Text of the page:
- There is a possibility to optimize costs. You can choose to use the On-demand VMConAWS, which then only deploys the SDDC just-in-time, this way you don't pay for your VMConAWS SDDC until you need it, from that moment you pay for how long you need it. In this case do not forget to decommission it afterwards.
- In case of pilot light, the VMConAWS datacenter is sitting there until a disaster happens, which will shorten the RPO. What you could do here is, eg. use the VMConAWS SDDC as a development site or test site during normal operations and then shut down those workloads once needed. The idea behind the pilot light is that this is an infrastructure waiting for those applications that have very short RTO's.
What components are part of the VMware Cloud DR?
- Scale-out Cloud File System:
A cloud component that enables the efficient storage of backups of protected VMs in cloud storage and allows VMs to be recovered quickly, without requiring data rehydration.
A cloud component that presents a user interface (UI) to automate the disaster ecovery process.
- DRaaS Connector:
A virtual appliance installed in the VMware vSphere environment to protect VMs using snapshot replication from protection groups.
- Protection Groups:
A configuration component that allows you to create regularly scheduled snapshots of VMs which are replicated to the cloud file system.
- Disaster Recovery (DR) Plans:
An orchestration component that defines the steps required to recover VMs from snapshots from the cloud file system to a recovery SDDC. VMware Cloud DR cloud components (scale-out cloud file system and orchestrator) are deployed and managed by VMware in an AWS account dedicated to each tenant.
How does it work?
- Through the DRaaS connector, data will be replicated to the Scale-Out Cloud File System (SCFS) or the other way around. It will also act as the proxy between the SaaS Orchestrator to execute the necessary actions on the on-premises vCenter, like power on VMs.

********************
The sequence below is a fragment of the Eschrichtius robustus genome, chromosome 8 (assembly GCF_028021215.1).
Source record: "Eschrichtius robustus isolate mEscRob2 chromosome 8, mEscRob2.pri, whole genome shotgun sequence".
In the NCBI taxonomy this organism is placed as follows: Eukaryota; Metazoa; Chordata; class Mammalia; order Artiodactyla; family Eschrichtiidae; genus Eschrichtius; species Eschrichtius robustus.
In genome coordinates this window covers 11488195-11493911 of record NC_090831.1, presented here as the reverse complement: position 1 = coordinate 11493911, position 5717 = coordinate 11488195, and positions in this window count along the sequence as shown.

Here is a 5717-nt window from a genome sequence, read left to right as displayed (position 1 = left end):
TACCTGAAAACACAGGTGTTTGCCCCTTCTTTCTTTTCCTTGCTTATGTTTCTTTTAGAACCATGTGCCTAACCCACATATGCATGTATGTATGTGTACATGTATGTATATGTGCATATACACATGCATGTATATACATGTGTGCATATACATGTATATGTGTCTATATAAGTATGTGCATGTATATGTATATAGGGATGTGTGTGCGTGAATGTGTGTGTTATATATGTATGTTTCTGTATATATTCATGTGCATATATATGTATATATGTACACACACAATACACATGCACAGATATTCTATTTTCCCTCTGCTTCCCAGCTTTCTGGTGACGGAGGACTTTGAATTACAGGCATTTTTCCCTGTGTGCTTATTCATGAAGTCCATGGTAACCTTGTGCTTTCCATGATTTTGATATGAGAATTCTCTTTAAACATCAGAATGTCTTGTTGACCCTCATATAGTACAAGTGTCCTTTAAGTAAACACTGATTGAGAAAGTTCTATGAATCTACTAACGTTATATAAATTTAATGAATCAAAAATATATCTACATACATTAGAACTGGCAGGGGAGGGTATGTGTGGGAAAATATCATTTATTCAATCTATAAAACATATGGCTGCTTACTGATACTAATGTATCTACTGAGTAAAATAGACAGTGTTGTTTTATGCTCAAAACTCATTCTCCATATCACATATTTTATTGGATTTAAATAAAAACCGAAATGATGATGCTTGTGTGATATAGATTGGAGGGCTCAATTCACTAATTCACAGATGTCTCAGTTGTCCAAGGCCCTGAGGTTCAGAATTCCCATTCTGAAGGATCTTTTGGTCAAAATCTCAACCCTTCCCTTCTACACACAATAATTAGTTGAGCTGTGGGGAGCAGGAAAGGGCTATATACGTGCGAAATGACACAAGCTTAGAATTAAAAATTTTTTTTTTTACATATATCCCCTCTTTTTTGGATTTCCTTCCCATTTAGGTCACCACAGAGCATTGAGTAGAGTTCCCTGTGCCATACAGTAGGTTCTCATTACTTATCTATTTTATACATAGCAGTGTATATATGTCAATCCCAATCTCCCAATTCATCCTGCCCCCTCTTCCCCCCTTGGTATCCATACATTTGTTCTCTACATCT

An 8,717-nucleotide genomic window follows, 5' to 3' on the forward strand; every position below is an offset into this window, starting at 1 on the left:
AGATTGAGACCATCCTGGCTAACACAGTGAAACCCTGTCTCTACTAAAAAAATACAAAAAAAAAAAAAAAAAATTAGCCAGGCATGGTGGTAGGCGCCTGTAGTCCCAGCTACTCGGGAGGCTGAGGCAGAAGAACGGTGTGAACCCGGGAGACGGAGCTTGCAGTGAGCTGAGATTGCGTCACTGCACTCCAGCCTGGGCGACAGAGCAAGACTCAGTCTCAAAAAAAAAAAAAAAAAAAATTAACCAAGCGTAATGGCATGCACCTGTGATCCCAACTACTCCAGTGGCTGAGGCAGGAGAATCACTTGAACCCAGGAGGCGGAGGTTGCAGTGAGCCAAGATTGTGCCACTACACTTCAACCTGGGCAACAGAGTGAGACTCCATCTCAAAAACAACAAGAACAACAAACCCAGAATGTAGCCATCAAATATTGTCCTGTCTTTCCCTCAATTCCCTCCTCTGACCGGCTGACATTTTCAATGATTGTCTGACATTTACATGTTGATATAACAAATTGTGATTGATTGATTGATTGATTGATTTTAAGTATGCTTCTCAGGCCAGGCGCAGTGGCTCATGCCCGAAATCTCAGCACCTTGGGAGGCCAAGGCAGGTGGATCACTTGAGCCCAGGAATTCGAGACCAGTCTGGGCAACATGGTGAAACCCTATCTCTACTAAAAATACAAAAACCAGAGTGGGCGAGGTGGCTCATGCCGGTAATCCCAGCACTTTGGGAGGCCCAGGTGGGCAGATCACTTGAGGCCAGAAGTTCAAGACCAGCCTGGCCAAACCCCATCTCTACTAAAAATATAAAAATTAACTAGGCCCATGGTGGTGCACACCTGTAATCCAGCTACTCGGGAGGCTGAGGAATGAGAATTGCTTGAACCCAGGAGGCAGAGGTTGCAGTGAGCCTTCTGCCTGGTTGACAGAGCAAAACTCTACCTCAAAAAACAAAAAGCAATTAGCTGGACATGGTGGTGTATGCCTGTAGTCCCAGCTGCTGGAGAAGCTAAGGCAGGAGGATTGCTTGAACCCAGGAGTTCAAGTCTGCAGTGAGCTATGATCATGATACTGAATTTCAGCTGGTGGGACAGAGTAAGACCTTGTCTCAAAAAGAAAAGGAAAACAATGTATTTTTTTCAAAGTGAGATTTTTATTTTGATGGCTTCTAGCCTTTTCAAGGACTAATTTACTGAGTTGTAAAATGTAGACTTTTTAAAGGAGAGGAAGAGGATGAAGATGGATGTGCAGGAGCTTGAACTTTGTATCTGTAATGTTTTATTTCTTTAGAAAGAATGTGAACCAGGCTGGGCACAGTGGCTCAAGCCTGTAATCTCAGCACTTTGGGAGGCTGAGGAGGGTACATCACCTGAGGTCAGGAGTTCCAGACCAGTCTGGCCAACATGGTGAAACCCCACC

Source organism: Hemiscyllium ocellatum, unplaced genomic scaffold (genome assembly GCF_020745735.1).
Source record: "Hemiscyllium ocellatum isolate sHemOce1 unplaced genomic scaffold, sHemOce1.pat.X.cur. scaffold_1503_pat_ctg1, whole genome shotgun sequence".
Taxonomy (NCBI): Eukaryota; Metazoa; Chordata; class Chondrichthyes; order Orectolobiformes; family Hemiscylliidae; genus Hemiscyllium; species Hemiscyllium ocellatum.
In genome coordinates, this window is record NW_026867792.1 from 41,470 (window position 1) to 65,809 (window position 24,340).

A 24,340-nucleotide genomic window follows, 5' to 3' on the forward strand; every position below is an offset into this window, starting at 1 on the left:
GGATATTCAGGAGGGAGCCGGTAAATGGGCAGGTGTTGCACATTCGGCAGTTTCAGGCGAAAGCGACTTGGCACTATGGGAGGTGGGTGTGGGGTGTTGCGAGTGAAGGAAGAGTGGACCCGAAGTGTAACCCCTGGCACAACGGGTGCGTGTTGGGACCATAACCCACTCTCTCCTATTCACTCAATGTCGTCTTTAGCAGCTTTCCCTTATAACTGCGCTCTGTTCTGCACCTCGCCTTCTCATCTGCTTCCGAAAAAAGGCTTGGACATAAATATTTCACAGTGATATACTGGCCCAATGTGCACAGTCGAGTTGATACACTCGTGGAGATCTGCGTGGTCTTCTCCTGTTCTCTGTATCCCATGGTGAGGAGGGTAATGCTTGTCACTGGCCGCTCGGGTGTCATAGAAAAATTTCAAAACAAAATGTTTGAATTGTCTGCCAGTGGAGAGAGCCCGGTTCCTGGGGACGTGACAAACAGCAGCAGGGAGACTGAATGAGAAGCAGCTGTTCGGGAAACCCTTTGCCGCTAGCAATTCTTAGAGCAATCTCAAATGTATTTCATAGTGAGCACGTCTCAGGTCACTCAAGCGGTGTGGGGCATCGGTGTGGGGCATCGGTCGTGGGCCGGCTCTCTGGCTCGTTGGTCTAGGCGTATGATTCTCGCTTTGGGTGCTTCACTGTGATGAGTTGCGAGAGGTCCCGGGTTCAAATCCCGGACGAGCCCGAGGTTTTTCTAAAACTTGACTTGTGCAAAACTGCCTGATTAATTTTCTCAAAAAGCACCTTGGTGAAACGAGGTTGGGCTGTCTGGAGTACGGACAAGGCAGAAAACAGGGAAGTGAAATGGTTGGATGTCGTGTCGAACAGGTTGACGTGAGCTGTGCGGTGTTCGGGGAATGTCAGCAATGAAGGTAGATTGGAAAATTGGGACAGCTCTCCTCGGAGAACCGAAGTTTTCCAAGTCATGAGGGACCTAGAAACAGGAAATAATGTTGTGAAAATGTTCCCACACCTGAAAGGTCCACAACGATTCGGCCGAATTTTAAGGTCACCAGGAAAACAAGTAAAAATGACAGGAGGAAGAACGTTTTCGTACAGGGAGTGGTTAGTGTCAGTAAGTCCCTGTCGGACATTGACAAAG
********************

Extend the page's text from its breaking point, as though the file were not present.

- Data in the SCFS will be sitting there until you need it, data is stored in the SCFS with forever-incremental snapshots in an encrypted format. You'll find that the data is stored here in a native vSphere VM format.
- The VCDR SaaS orchestration component is the magic component that glues the solution together and which will orchestrate failover and failback.
- An On-Demand or Pilot Light VMConAWS datacenter is waiting for a disaster to happen and for you to consume it as a target.
- The SCFS can be live mounted into the VMConAWS datacenter as an NFS datastore to be able to run the replicated VMs
- High-frequency snapshots, can be used to keep the RPO as low as 30 minutes. We will talk about RPO's in more detail later on.
- It is possible to use a hub and spoke model. In this setup you are deploying DRaaS connectors on multiple sites and direct them to one SCFS, which then can be used as base for a recovery SDDC.
- Bandwidth can be throttled.
What are your options?
- When the VCDR service is enabled you have the option to use an On-Demand (cold) DR datacenter or a hot DC (Pilot light). Both give you the option to back up your data to the cloud, with the On-Demand or just-in-time DR datacenter you would need to account in about 120mins for the datacenter to power on.
Our thoughts on VCDR
- Simplicity is key when you need to keep cool in a stressful situation and complexity is your enemy in those situations.
- Currently, as we are seeing other hyper scalers being added to the VMware Cloud Console, I believe you can expect more hyperscalers will be supported for VCDR in the future.
- There is a trade-off between On-demand and Pilot light and RTO versus cost.
Please stay tuned for further information about VCDR an VMConAWS.
Contact us via email or linkedIN if you have further questions or discussions to follow up.